Caregiver Stress: Signs and Avoiding Burnout

Apr 8, 2024 | Caregivers & Families

Caring for a loved one is very rewarding, but the demand and unpredictability can take its toll. With caregiving often being long-term, prioritizing your health as the caregiver is a necessity. And while some caregiver stress is completely normal, high levels of stress for a long period of time leads to burnout. Learning to recognize the signs of burnout and taking action to prevent further progression will benefit both you and the person you’re caring for.

Signs of Caregiver Burnout

Recognizing the signs of caregiver burnout is important, so you can start improving the situation, instead of letting it continue to worsen. Here are five warning signs that you are experiencing caregiver stress.

1. Lack of Energy

While it is completely normal to experience tiredness, especially when you are a caregiver, lack of energy becomes concerning when there is a constant feeling of both physical and emotional exhaustion. If you are experiencing this type of fatigue, you might notice that you are spending more time alone, you lack the motivation to complete tasks outside of caretaking, and you have difficulty falling or staying asleep.

2. Changes in Eating Habits

Changes in eating habits, specifically accompanied by weight gain or weight loss, is another sign of burnout. While you are likely focused on providing a well-balanced diet for your loved one, it is still important to prioritize fueling your body. Maintaining a healthy eating routine as caregiver can be made easier with meal-prep, keeping healthy snacks on-hand, and utilizing appliances like crockpots where you can “set it and forget it.” Healthy Eating While Caregiving, an article written by AARP, is a great resource that we recommend for additional ideas and recipes.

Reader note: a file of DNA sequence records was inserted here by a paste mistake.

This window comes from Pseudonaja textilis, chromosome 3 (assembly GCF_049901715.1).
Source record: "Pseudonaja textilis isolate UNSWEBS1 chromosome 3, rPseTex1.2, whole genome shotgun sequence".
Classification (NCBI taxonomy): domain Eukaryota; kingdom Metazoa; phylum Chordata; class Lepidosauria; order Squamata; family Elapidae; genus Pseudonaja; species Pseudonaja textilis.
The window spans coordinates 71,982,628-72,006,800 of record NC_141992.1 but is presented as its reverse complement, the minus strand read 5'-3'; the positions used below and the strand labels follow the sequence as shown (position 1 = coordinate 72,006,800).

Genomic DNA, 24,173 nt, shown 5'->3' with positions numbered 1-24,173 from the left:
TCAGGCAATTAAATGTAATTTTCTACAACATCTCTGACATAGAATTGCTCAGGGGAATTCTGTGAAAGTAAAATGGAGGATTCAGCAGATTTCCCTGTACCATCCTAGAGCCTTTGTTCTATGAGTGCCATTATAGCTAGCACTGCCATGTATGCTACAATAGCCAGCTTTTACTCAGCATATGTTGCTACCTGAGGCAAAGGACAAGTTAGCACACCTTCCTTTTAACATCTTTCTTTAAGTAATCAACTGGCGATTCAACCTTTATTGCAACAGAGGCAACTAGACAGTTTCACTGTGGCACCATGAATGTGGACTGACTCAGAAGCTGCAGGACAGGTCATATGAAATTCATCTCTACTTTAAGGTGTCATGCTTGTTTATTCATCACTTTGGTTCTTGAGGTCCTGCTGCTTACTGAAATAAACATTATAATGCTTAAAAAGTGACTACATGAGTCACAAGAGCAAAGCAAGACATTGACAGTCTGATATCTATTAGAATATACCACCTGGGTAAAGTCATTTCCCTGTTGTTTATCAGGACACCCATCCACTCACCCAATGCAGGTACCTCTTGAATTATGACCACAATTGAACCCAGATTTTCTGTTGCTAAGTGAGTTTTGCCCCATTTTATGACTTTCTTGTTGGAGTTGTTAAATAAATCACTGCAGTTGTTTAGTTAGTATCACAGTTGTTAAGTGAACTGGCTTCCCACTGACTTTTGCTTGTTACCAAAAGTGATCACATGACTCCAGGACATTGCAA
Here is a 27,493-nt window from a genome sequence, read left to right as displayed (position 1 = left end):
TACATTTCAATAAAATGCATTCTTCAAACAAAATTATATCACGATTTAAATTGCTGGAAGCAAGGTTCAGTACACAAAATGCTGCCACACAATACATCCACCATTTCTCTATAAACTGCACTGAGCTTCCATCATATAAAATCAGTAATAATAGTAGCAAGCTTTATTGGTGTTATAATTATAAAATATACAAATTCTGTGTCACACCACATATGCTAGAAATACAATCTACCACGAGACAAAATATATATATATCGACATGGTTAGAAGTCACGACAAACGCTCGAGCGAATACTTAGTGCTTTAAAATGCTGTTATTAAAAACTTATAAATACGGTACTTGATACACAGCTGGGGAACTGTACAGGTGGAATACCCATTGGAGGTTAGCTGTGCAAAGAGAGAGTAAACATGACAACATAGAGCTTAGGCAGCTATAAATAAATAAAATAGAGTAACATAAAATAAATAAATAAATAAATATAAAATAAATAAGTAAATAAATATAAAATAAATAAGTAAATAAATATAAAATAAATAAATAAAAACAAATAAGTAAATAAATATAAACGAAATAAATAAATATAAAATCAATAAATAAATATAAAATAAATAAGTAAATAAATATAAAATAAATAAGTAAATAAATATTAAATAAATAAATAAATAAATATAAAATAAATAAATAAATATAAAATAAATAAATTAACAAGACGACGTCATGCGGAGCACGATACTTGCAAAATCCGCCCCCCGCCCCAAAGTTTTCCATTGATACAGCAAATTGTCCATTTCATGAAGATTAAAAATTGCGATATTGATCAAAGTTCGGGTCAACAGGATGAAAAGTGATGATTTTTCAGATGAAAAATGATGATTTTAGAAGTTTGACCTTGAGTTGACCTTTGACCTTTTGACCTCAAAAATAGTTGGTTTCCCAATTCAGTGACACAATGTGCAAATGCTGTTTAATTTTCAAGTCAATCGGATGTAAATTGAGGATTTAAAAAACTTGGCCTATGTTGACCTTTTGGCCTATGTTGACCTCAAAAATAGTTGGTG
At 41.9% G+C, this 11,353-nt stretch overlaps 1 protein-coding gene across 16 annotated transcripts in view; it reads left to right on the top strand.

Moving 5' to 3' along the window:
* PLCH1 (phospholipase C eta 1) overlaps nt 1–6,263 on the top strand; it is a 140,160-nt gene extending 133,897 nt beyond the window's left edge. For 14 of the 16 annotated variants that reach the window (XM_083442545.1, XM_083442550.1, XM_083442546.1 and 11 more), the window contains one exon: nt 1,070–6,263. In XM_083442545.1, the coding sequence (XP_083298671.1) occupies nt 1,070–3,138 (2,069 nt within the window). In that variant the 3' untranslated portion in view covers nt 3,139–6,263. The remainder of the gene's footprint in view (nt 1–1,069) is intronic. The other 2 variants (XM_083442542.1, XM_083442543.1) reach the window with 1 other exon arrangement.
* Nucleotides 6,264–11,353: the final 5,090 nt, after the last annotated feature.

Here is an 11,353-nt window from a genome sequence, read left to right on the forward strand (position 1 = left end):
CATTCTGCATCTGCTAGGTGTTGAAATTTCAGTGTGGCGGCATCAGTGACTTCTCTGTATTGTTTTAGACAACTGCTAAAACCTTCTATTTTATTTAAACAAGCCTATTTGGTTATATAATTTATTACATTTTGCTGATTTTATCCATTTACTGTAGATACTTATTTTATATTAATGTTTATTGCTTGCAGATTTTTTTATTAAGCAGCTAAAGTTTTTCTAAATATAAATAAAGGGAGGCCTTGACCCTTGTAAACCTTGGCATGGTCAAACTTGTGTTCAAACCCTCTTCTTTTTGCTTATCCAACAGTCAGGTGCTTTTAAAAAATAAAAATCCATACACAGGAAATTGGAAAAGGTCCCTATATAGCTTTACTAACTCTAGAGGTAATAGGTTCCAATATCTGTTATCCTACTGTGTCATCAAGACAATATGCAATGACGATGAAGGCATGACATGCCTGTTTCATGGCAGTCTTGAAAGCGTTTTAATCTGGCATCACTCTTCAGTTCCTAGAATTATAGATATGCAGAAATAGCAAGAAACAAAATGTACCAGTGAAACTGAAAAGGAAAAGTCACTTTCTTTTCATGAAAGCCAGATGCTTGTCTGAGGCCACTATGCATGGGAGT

3. A Feeling of Hopelessness

There does not seem to be a light at the end of the tunnel – this is a phrase that caregivers know all too well. Though rewarding, being a caregiver is also demanding; between the unpredictability, stress, and long hours it is likely that during your time as a caregiver you will experience a depletion in your emotional wellbeing. In fact, almost half of caregivers who provide care for 40+ hours per week are diagnosed with depressive symptoms. It is important that if you begin experiencing these feelings of hopelessness, you take a step back to focus on your own mental health.

4. Neglecting Your Own Needs

When caring for a loved one, it is easy to disregard your own needs, especially if it means better fulfilling theirs. And while that might be attainable for a short period of time, if you are providing long-term care, it is important not to neglect your own physical and emotional needs. As a caregiver, picture your needs like an oxygen mask on an airplane – your own mask needs to be properly placed before assisting others. 

5. Becoming Impatient or Irritated